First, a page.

Virginia Gov. Northam faces backlash for comments on 3rd-trimester abortion bill: 'Morally repugnant' January 31, 2019
By Adam Shaw | Fox News
Democratic Virginia Gov. Ralph Northam came under fire Wednesday after he waded into the fight over a controversial abortion bill that one sponsor said could allow women to terminate a pregnancy up until the moment before birth -- with critics saying Northam indicated a child could be killed after birth.
Northam, whose office is now pushing back on those claims, appeared on WTOP to discuss The Repeal Act, which seeks to repeal restrictions on third-trimester abortions. Virginia Democratic Del. Kathy Tran, one of the sponsors, sparked outrage from conservatives when she was asked at a hearing if a woman about to give birth and dilating could still request an abortion. The bill was tabled in committee this week.
“My bill would allow that, yes,” she said.
Northam, a former pediatric neurologist, was asked about those comments and said he couldn’t speak for Tran, but said that third-trimester abortions are done with “the consent of obviously the mother, with consent of the physician, multiple physicians by the way, and it’s done in cases where there may be severe deformities or there may be a fetus that’s not viable.”
“So in this particular example if a mother is in labor, I can tell you exactly what would happen, the infant would be delivered. The infant would be kept comfortable. The infant would be resuscitated if that’s what the mother and the family desired, and then a discussion would ensue between the physicians and the mother.”
The intent of his comments was not clear. But some conservative commentators and lawmakers took his remarks to mean he was discussing the possibility of letting a newborn die -- even "infanticide."
“This is morally repugnant,” Sen. Ben Sasse, R-Neb., said in a statement to National Review. “In just a few years pro-abortion zealots went from ‘safe, legal, and rare’ to ‘keep the newborns comfortable while the doctor debates infanticide.’ I don’t care what party you’re from — if you can’t say that it’s wrong to leave babies to die after birth, get the hell out of public office.”
Wednesday evening, Northam tweeted: "I have devoted my life to caring for children and any insinuation otherwise is shameful and disgusting."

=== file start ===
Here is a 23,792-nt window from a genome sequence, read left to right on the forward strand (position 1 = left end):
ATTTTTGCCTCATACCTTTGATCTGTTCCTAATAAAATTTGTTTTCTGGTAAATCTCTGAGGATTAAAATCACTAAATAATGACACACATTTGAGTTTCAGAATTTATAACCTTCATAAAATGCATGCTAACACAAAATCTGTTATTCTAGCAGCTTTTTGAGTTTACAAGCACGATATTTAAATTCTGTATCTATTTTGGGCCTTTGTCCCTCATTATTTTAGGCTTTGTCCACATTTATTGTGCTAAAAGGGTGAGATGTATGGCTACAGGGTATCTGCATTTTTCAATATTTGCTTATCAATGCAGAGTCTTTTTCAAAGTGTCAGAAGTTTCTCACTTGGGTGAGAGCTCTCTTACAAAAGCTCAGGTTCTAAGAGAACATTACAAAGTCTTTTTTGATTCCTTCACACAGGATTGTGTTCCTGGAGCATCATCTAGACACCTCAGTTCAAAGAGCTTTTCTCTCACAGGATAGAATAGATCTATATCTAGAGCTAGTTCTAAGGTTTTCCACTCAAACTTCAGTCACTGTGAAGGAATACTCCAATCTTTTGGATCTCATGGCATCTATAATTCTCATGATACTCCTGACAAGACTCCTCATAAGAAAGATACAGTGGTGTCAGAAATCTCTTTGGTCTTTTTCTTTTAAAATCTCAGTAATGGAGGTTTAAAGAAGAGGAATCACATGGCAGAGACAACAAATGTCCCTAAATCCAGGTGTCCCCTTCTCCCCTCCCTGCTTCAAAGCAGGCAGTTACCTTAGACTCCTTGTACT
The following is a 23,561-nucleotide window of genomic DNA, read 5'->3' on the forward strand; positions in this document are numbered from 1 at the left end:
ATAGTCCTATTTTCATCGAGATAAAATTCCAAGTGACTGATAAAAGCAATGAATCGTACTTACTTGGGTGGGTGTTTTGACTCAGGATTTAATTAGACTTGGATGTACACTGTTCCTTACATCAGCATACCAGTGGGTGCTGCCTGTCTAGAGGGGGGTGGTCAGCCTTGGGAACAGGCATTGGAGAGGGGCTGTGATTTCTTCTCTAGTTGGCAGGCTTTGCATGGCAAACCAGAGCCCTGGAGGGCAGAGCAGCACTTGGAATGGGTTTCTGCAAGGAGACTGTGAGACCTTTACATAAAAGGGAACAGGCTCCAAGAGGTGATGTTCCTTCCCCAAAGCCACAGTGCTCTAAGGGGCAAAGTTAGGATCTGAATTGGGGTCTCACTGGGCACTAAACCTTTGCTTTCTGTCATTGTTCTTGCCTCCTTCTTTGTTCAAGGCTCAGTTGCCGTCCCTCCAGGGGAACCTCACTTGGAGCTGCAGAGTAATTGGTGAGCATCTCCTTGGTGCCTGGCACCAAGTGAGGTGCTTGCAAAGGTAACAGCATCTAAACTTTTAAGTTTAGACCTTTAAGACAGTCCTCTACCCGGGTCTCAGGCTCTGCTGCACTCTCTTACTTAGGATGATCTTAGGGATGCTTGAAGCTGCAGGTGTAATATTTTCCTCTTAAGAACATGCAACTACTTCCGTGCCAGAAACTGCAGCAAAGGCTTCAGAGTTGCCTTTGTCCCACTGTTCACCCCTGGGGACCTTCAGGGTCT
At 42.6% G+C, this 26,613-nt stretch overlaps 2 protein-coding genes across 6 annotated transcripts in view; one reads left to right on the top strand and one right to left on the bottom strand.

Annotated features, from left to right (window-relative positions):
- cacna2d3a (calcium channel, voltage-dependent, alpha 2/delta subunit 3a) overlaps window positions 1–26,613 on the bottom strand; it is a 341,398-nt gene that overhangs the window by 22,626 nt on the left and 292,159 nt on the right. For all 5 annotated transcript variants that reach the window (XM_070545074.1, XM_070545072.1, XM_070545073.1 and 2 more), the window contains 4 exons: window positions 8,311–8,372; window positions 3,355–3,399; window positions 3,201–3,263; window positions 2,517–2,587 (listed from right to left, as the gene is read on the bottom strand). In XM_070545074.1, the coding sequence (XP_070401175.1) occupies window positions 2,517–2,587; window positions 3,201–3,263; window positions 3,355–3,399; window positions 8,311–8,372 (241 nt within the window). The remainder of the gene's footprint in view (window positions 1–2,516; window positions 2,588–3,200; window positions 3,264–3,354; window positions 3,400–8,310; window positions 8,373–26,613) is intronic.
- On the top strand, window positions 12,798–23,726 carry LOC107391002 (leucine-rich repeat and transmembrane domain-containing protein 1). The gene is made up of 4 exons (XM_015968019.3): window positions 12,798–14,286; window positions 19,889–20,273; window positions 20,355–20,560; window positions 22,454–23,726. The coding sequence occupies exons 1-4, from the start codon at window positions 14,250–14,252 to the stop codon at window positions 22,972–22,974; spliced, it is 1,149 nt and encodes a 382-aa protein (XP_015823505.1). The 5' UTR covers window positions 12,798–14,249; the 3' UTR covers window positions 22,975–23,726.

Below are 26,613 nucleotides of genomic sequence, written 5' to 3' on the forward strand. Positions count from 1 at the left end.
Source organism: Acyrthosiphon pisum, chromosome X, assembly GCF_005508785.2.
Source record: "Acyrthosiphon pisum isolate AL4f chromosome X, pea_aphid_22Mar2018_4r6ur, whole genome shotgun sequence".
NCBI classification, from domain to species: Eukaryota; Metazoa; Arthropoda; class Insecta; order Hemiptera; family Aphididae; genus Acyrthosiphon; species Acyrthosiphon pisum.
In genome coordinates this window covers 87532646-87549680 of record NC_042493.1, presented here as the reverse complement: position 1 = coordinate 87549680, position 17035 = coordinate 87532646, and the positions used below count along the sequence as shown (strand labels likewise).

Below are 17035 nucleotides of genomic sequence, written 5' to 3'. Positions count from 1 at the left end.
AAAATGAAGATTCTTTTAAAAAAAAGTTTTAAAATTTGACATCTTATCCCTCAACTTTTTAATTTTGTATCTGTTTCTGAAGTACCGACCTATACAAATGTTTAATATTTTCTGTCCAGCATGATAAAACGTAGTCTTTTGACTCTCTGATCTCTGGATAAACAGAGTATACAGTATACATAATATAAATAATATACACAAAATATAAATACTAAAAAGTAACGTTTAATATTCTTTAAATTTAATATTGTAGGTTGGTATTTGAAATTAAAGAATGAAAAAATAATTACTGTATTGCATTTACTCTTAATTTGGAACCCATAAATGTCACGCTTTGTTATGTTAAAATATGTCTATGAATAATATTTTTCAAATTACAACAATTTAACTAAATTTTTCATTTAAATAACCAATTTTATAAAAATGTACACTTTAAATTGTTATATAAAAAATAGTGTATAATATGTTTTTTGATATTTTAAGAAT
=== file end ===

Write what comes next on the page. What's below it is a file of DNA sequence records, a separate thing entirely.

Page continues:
I have devoted my life to caring for children and any insinuation otherwise is shameful and disgusting.— Ralph Northam (@GovernorVA) January 31, 2019
Northam Communications Director Ofirah Yheskel said GOP critics were "trying to play politics with women's health" -- and sought to clarify:
"No woman seeks a third trimester abortion except in the case of tragic or difficult circumstances, such as a nonviable pregnancy or in the event of severe fetal abnormalities, and the governor's comments were limited to the actions physicians would take in the event that a woman in those circumstances went into labor. Attempts to extrapolate these comments otherwise is in bad faith and underscores exactly why the governor believes physicians and women, not legislators, should make these difficult and deeply personal medical decisions."
Former Sen. Jim DeMint called Northam’s remark’s “evil.”
VA Gov Northam is no moderate, this is one of the most vile, radical pro-abortion positions ever put forward. This is evil. He should recant or resign. https://t.co/Npxa4c5JdI— Jim DeMint (@JimDeMint) January 30, 2019
“VA Gov Northam is no moderate, this is one of the most vile, radical pro-abortion positions ever put forward. This is evil. He should recant or resign,” he said.
The effort in Virginia follows New York passing a bill last week loosening restrictions on abortion, as New Mexico, Massachusetts, Rhode Island, Virginia, and Washington also pass new laws expanding abortion access or move to strip old laws from the books that limit abortions.
New York Gov. Andrew Cuomo last week directed the One World Trade Center and other landmarks to be lit in pink Tuesday to celebrate the passage of "Reproductive Health Act." Under that legislation, non-doctors are now allowed to conduct abortions and the procedure could be done until the mother's due date if the woman's health is endangered or if the fetus is not viable.
The previous law only allowed abortions after 24 weeks of pregnancy if a woman's life was at risk.